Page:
#7  Voice Teacher/ Voice Coach

The skills of a voice teacher and the skills of a voice coach are different. A voice teacher has the background of anatomy, physiology and technical expertise to train the singer to use their voice correctly and a voice coach is a skilled pianist with proficiency in languages, repertoire, style and interpretation who guides the well trained singer into performance readiness, and often performs with them in recital.  Itís an unusual individual that combines both those skills. 

When I was 26 years old I began my weekly studies with one such teacher-coach. It was the beginning of a wonderfully integrated learning experience, filled with joyful exuberance, love and humor, which has lasted now for more than 30 years.

As Iím writing this, Iím in San Francisco having brush up lessons with Alden Gilchrist.

Sharing with Alden about my project of writing to the singers in Maui my Thoughts on Singing, he has contributed some of his Thoughts on Singing for me to share with you this week.

Alden saysó

Try this:

1) Compelling diction creates line; speakaphrasefromasongwithnobreaksbetweenthewordsarticulatingthemveryclearly.  Notice how engaged your support is to accomplish this task.  Now, sing the phrase and notice how the line has improved.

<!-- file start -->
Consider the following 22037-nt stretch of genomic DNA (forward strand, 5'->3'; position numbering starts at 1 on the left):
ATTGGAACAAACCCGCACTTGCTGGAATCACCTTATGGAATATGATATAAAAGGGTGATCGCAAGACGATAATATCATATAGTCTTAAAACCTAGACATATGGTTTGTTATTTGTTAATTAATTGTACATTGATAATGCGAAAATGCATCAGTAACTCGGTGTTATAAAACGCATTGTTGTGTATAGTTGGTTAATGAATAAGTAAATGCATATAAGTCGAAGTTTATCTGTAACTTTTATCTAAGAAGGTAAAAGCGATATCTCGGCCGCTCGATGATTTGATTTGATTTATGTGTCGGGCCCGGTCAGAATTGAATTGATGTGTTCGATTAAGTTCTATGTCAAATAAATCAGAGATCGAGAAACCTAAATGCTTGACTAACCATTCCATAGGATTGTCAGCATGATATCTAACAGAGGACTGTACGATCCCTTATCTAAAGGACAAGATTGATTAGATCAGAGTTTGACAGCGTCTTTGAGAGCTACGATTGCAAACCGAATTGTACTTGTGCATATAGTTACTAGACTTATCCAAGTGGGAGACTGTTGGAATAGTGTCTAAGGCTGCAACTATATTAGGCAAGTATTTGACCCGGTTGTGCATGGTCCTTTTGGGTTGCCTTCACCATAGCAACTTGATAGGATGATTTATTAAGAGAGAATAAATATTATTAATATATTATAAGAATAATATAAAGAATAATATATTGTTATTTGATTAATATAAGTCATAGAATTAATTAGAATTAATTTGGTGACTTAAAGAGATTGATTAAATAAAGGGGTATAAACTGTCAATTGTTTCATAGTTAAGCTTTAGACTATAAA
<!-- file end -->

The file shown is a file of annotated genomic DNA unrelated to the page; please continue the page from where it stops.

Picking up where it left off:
2) Rhythm enables melody (the illustration is the sequence of evenly-spaced telephone poles strung with a telephone line); the more rhythmically precise the vocal line the more perfect the melody is sustained. Know metrically exactly what youíre singing, and the brain provides all the necessary coordination to execute the line beautifully. 

3) Being able to stand on our hind legs and relax already speaks well for postural equilibrium; notice your body well balanced over your feet.

4) In performing an upward leap, prepare the high note during the low note; hear in your head the sound youíre going to make before you get to it.

5) In performing a downward leap DO NOT prepare the low note; one does not need to push a stone (or a mother-in-law) downward off a cliff; it (she) will drop of its (her) own weight; (laughter)


See you next week,






Copyright © 2010 by Sarah Oppenheim-Beggs